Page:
Performance Center

zoomThe Duke Orthopaedic Performance Center was established to train athletes* to perform better at the highest level of durability (athlete = any individual with a body).  In this light, we train anyone and everyone from the soccer mom to the weekend warrior to the elite professional athlete.  We offer specialized training and movement diagnostics using state of the art techniques. Our training sessions identify your strengths and weaknesses so we can efficiently develop a training program to normalize your movement patterns in order to optimize your performance.  Get the fitness results you are looking for at the Duke Orthopaedic Performance Center, where we build better athletes.

“If you have the ability to be better you have the responsibility to be better.” – Coach K


We are #designedtomove

What if you had five years less to live? What if your mother, father, daughter, son, wife, husband, had five years left to live? What would you do, what would you change?

This question is often used as A self reflection exercise, however, it is now much more than that. Currently, It is anticipated that the generation of children that entered elementary school last week will be the first generation to live shorter lives than their parents. This is if we do not change the current trajectory of the health of the population. However, this trajectory is modifiable. These behaviors are changeable. Activity and wellness and play are the key to this.

When was the last time you challenged your kid to a foot race? or took a hike in the park ? or maybe even picked up a jump rope? All of these things influence not only our lives but the lives of those around us and can allow for us to give this generation their five years back and maybe give them a couple more.

More more about this check out

Changing Movement Is Changing Behavior


Comfort zone


When was the last time you changed something? anything ? and when I am referring to change I would not include activities of daily living.

Most of us do not change do to the understanding that we are operating at our optimal functional status and why would we want to change our perfect lives. This all works well until we measure out lives against an identified standard… and now is the tricky part. When we measure ourselves against said standard, what do we do with this information. Do we discard it as useless because it is new and novel ? Do we claim ourselves even more perfect since now we have achieved above some standard ? or do we take the time to think about what was being measured and how we measure up?

This is a normal process and likely one that allows us to maintain some level of normalcy on a daily basis. This experience is no different following the movement tests we perform daily. We have standards and they are unwavering. The question is how do you measure up and are you READY to be better today? The readiness to be better suggests that the desire to be better is outweighing the desire to stay in your comfort zone and to get to the place where the magic happens.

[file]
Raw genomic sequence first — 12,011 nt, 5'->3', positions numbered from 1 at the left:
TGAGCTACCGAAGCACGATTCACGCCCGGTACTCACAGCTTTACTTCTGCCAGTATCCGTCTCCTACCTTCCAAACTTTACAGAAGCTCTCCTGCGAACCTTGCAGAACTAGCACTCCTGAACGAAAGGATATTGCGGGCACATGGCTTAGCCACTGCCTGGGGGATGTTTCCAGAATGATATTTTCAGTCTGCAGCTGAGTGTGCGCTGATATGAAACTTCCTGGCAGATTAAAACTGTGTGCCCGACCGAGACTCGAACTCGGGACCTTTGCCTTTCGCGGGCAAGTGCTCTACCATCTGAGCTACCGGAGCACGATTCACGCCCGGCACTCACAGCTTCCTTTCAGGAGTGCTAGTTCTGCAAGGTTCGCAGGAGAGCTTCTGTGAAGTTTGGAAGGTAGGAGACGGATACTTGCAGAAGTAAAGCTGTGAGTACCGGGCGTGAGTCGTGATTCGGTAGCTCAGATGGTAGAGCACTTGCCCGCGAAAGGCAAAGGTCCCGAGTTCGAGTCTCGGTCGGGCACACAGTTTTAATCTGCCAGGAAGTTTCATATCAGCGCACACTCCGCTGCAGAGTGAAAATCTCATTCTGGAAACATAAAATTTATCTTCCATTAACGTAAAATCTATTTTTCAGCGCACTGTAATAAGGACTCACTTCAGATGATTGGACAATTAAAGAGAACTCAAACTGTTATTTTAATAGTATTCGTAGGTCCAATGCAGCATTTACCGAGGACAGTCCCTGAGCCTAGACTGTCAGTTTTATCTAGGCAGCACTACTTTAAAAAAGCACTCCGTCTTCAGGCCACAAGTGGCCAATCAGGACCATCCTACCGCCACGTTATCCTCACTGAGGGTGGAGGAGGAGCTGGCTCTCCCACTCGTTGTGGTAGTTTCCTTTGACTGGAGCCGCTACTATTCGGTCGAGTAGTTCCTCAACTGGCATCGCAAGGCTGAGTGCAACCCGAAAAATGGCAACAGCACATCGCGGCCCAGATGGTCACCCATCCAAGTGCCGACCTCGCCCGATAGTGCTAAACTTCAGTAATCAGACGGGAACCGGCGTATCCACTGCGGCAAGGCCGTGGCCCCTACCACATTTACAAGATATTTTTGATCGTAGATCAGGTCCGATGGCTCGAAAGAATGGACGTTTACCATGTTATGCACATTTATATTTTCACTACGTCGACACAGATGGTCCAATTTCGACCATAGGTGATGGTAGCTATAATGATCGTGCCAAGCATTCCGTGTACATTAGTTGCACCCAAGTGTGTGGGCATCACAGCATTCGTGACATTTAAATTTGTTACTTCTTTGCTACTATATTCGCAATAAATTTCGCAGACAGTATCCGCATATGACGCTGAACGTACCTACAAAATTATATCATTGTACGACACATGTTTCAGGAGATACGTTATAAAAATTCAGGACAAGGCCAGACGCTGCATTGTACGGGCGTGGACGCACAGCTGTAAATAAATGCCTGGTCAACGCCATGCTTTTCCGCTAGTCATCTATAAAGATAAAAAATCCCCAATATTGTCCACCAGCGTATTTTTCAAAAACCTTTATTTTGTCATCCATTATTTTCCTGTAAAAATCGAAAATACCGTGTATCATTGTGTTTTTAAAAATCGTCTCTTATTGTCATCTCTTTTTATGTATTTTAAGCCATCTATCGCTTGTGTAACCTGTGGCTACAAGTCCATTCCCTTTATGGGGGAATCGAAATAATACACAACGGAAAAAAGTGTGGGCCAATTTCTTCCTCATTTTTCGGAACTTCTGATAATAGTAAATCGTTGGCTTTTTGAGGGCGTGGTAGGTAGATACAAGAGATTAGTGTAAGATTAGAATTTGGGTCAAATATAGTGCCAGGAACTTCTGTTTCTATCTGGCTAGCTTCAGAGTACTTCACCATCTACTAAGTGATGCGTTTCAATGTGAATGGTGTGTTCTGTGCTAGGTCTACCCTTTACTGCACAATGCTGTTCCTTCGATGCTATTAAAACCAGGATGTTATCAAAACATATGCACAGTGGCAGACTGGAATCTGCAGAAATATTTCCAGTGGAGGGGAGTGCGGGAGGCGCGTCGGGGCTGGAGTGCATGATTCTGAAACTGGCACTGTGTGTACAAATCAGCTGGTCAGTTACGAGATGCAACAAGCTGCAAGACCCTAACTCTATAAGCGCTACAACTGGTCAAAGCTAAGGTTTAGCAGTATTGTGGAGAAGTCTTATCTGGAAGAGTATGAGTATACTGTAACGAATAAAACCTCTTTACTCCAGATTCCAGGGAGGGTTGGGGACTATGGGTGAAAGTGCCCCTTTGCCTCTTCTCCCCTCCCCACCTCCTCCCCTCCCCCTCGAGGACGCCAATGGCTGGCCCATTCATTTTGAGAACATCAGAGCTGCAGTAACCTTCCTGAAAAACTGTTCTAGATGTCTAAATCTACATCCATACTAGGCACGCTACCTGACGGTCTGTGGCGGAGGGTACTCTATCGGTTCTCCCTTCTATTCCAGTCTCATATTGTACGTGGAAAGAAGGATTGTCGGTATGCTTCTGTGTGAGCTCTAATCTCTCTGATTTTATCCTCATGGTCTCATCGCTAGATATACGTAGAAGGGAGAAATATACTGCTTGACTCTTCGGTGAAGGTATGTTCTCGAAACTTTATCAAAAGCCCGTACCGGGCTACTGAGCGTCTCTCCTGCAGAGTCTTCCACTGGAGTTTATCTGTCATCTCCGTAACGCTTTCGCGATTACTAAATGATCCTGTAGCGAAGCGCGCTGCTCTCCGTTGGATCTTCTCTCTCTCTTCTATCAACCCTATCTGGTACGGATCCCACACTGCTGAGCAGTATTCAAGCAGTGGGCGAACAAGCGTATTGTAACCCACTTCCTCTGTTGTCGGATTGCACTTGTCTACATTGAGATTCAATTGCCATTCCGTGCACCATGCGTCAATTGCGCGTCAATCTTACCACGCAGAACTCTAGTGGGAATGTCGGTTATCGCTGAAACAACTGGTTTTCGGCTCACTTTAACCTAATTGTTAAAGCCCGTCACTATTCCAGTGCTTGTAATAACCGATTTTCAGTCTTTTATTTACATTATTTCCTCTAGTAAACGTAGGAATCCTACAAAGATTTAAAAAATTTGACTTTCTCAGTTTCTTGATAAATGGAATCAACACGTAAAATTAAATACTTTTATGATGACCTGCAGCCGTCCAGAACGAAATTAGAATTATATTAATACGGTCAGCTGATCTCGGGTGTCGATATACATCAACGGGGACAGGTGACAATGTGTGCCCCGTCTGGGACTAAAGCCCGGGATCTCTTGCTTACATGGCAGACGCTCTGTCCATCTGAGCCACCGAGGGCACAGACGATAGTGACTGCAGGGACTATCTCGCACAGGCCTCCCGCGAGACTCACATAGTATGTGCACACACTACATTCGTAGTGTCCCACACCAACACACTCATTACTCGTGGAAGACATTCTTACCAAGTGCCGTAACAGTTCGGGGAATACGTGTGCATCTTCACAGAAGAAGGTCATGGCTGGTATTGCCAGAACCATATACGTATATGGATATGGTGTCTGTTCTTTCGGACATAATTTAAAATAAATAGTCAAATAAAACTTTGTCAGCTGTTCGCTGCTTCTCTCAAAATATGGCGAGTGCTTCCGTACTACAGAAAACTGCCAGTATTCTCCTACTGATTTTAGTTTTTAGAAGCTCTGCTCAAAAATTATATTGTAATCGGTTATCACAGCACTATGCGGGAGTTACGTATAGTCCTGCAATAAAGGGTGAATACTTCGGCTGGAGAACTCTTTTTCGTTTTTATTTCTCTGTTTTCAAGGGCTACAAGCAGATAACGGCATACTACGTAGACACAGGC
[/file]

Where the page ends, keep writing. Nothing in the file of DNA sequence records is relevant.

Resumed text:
We are ready, are you ?




Evaluating Corrective Strategies and Researching Asymmetry and Injury Prediction

Sports Rehab Expert


Click to listen to Part  2 of the interview with Joe Heiler of and Dr. Rob Butler of Duke University.   The topics of discussion are evaluating corrective strategies and researching asymmetry and injury prediction.

Why the Duke OPC?

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Movement: The Foundation

“Correct human movement is not open for debate.  Technique is not some theoretical idea about the best way to move; it provides the means to fully express human movement potential in the most stable positions possible” Kelly Starrett DPT.  Ignoring this aspect is no different than placing a high performance engine in a car with a stuck parking brake.  You may experience gains, but you will never achieve full potential or improve durability.


Performance: The Bridge

“Move well and then move often” Gray Cook.  Once movement and position are onboard, endurance, stamina, strength, flexibility, power, speed, coordination, agility, balance, and accuracy can be cultivated and trained.  These parameters transfer directly to sport, because they move at the speed of competition.


Skill: The Destination

The technical and tactile aspects of sport (where to be on the field, what shot to play, when to make the move to the lead) which can only be fully expressed when they are well supported.

Dr. Rob Butler’s Introduction to FMS and an Update on Current Research

Dr. Rob Butler's Introduction to FMS and an Update on Current Research

Dr. Rob Butler’s Introduction to FMS and an Update on Current Research



Click to listen to Joe Heiler from discuss with Duke University’s Dr. Rob Butler about current reasearch on FMS and his introduction into the FMS.